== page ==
As an avid learner and student, I’ve always appreciated my family for their insistence and love for education. This same love has flowed down and found its way into my heart and my daily pursuit. I love learning! One thing I always say is that ‘I’ll be a student, forever.’ And I honestly believe that we all are, even if we don’t always see it that way. With today being the first day of Black History Month in these United States, I am grateful that Black History is not and was never an elective but a required course in my household.
Some would argue that it has become easy to limit Black History to only a few key individuals that are most often referred to during this time of year. I love these individuals and what they stand for, but while it is imperative to highlight the impact of persons like Rev. Dr. Martin Luther King, Malcom X, Rosa Parks, Nelson Mandela, Harriet Tubman, and the list continues, I believe we shouldn’t turn a blind eye to the countless others who have contributed to black history… to my history. People like (but definitely not limited to) Claudette Colvin, Esther Jones, Bessie Coleman, Alex Haley, Althea Gibson, Joe Louis, Medgar Evers, Sojourner Truth, Stokely Carmichael, Thurgood Marshall, Huey P. Newton, Paul Williams, and W.E.B. Du Bois should be revered throughout the entirety of each and every calendar year. Furthermore, we should embrace and celebrate the Black History that has been and is being made in this day and age. To name a few, President Barak Obama, Venus and Serena Williams, Usain Bolt, and Stephen Stafford II (the 13 year old prodigy at Morehouse College) serve as examples of what history and history-in-the-making looks like.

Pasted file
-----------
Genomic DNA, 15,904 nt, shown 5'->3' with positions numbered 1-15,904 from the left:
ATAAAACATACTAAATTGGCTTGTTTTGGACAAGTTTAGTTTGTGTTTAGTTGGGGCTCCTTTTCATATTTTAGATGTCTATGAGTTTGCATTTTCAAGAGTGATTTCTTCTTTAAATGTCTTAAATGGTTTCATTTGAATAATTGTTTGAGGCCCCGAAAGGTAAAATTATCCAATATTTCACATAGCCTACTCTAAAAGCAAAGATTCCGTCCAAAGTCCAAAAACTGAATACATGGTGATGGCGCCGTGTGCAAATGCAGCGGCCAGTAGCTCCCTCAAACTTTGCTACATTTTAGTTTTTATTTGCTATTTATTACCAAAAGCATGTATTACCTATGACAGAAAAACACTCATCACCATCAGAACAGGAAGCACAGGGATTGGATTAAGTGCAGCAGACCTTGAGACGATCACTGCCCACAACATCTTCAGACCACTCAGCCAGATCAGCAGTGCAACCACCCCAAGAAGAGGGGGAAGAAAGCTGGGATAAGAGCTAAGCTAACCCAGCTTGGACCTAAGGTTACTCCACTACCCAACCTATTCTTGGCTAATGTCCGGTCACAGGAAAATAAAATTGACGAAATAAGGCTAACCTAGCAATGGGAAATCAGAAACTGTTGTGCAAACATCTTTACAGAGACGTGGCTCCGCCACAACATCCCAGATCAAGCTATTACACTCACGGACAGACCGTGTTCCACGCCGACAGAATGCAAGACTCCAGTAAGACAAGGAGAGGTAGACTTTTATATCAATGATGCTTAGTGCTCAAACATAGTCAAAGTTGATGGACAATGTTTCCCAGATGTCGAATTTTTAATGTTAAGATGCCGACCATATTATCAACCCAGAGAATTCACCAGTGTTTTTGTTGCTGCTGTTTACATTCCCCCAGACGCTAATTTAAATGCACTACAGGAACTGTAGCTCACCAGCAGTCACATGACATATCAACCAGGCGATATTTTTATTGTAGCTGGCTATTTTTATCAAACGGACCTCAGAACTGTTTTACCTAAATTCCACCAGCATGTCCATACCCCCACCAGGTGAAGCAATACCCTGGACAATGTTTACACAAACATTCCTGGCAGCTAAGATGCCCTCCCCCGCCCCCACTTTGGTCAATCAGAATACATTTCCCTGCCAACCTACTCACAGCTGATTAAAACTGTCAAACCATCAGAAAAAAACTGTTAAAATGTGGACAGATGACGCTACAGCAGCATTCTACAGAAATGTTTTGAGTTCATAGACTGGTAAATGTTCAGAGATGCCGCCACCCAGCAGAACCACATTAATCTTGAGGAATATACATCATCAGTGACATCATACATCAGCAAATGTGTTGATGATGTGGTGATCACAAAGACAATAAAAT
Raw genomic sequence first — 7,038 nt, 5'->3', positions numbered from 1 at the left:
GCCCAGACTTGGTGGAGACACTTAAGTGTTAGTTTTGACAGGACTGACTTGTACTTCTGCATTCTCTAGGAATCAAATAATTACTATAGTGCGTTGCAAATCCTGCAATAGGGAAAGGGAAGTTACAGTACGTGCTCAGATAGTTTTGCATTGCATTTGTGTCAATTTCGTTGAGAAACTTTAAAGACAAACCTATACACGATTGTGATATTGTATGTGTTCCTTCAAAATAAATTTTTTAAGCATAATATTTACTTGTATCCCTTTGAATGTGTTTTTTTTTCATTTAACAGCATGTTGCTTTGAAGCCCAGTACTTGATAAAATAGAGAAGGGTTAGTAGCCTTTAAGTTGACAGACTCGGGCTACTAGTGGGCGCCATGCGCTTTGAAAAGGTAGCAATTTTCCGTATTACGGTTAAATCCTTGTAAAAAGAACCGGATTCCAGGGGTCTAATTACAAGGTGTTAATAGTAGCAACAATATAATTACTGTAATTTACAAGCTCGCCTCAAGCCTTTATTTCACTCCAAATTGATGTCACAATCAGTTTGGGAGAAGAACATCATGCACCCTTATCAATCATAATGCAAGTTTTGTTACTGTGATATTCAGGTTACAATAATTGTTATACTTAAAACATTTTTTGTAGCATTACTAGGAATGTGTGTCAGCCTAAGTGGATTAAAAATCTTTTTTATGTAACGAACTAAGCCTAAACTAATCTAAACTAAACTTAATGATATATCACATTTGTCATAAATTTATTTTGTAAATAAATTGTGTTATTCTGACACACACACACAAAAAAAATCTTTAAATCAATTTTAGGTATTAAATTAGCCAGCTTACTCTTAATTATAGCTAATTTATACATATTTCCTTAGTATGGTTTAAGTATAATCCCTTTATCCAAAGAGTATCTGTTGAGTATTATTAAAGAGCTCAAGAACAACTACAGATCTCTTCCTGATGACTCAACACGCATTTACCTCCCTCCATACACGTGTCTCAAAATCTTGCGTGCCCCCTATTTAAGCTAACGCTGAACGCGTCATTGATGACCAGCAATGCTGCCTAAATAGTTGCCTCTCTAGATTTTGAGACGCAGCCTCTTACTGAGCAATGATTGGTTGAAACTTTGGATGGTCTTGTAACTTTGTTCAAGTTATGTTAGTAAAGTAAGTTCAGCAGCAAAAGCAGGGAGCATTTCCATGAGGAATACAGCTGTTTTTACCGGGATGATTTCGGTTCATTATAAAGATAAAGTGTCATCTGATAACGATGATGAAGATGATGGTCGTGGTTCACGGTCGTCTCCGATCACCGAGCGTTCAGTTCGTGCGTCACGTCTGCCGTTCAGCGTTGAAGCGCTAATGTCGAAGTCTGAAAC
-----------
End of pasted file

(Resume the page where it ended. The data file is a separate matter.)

I am blessed enough to see black history . . . or history within itself each and every day. Not only do I see it within my own household and family, I see history being made within my community. History is the single parent who opens up a child savings account for their child. History is the grandfather who goes back to college to complete his bachelors and motivates his grandchildren to do the same. History is not having a secret savings account and talking to your spouse openly and honestly about your household finances. History is taking the first step. History is love exercised. I’m blessed to see it as an educator, as a financial coach, as a husband, a son, and as a man.
I remember someone once saying that if you want to learn Black History, you have to research on your own. So, today, I encourage you to take some time and do some research. As my fraternal motto states, we have to ‘build a tradition, not rest upon one.’ So I encourage you to be the history you want to see and let’s continue to make history together. Remember, black history (and your history) should be a required course.
By Jaison K.D. McCall, Financial Education Manager, Prosperity Connection